A Look at the Unique Security Issues of Industrial IoT

February 26, 2020 - 7 minutes read

The Internet of Things (IoT) is quickly growing into a massive industry with a limitless amount of applications. This includes broader applications to city- and region-wide utilities. Dubbed “the Industrial IoT (IIoT)” or “Industry 4.0”, this IoT subset deals with aspects like transportation, manufacturing, energy, and water. IIoT promises high-grade automation and improved efficiency.

The IoT market is forecasted to reach $922.62 billion by 2025, making it one of the fastest-growing emerging technologies. Due to this rapid growth, many experts worry that we’re overlooking strong cybersecurity protocols and standards by only paying attention to the myriad benefits and potential of IIoT.

The Far-Reaching Consequences of Poor Security

For many IoT app developers, security is usually an afterthought. Even worse, sometimes it gets lost in the shuffle of development, only to be remembered at the end of the project, when the time and budget has run dry.

There are no real, published, official security standards that developers and industries must operate by. Security frameworks simply aren’t accommodating emerging technology fast enough. And no one has settled on an agreement for a minimum protocol of best practices for cybersecurity in their IoT applications.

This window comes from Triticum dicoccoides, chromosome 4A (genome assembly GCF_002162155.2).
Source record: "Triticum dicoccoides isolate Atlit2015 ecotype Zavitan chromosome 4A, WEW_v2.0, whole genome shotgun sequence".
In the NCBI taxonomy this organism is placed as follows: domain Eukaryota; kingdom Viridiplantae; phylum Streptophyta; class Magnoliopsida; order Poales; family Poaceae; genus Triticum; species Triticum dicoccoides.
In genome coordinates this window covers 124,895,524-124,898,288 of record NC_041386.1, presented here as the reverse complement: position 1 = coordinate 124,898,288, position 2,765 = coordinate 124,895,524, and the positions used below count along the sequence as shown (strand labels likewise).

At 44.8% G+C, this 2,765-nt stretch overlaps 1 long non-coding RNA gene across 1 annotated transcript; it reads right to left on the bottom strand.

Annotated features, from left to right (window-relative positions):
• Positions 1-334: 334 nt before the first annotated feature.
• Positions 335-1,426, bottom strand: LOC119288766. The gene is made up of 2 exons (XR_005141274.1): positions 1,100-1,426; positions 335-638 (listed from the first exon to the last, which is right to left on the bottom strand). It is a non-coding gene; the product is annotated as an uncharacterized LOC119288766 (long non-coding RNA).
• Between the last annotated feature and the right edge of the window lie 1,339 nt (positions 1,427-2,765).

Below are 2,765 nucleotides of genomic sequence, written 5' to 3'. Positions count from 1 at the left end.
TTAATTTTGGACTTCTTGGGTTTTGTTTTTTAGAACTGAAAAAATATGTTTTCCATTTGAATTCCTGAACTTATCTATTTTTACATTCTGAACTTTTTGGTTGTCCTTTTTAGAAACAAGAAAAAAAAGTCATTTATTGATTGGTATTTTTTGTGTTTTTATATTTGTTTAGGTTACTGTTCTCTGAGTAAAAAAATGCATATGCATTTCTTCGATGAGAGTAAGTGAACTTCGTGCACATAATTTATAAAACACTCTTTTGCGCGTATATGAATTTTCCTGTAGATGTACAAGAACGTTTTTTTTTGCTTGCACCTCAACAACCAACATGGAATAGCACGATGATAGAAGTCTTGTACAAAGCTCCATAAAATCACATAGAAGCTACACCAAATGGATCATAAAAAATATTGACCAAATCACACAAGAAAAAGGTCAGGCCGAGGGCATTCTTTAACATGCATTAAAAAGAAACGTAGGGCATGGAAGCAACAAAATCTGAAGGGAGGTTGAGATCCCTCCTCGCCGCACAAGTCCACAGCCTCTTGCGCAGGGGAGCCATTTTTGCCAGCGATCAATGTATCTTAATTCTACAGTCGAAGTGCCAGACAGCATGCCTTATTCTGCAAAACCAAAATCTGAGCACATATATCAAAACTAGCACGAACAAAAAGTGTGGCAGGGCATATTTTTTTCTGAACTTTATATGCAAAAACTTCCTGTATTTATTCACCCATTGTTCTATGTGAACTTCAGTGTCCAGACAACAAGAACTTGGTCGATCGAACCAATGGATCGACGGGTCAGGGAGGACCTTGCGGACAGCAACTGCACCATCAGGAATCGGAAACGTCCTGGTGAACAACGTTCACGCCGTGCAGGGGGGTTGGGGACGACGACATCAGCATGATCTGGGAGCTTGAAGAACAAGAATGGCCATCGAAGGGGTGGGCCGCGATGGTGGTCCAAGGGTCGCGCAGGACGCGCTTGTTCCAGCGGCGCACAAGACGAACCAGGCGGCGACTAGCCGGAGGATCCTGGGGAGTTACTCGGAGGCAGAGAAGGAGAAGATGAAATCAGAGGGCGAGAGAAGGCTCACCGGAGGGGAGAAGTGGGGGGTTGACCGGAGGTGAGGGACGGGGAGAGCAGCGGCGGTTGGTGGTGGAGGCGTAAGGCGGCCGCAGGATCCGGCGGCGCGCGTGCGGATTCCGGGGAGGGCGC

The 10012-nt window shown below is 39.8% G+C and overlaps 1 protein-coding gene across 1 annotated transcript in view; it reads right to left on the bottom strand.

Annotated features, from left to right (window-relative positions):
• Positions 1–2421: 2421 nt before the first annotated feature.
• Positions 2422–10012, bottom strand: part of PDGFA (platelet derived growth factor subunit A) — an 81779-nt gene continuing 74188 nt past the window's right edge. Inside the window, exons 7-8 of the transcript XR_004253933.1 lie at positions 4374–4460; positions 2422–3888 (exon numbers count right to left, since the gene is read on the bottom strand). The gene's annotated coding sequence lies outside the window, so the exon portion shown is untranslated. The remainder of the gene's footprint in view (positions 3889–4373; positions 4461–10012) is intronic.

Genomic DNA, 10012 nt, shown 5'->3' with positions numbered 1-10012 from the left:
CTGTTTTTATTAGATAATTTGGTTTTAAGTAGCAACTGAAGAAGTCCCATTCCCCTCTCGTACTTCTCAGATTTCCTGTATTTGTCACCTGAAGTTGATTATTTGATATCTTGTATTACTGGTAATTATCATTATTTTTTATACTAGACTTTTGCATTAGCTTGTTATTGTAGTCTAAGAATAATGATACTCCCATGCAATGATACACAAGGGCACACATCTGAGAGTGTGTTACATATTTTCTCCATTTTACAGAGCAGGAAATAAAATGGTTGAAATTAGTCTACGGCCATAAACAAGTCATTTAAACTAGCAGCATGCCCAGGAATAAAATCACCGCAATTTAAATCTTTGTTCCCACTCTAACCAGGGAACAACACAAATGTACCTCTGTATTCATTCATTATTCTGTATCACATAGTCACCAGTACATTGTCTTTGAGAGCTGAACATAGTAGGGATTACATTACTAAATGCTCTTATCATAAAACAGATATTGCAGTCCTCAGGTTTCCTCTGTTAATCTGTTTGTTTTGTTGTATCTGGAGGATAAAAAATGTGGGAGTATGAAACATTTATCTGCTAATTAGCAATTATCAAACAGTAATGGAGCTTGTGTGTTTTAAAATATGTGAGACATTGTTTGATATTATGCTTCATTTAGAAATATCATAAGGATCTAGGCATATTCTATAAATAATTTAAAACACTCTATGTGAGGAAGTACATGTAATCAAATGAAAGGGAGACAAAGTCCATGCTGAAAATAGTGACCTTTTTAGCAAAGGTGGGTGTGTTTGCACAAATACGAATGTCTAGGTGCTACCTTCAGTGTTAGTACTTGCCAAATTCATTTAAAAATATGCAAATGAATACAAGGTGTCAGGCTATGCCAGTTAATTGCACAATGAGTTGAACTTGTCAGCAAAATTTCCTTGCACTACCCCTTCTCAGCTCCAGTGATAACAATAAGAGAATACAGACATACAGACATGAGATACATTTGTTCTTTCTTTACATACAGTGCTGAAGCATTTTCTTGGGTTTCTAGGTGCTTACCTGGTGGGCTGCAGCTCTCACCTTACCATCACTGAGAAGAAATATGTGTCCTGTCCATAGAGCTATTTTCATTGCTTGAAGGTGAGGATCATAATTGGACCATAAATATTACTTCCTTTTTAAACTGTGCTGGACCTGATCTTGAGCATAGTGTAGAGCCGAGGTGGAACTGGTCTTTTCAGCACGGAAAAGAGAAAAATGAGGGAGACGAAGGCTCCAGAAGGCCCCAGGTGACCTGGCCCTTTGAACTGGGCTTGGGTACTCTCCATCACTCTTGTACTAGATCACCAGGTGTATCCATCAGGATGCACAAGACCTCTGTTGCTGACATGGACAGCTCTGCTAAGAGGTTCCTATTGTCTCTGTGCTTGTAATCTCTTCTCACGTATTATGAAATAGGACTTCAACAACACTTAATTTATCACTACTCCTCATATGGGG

This means device manufacturers have to layer some sort of security into their physical products, and this, of course, will vary from manufacturer to manufacturer. Some may even circumvent the hassle by not providing any sort of security or encryption. When an organization utilizes devices with no security software, it’s extremely difficult to add encryption and security afterward. What’s worse is that, once devices leave the manufacturing plant, they aren’t updated with the newest security patches, leaving them extremely vulnerable to malicious attacks.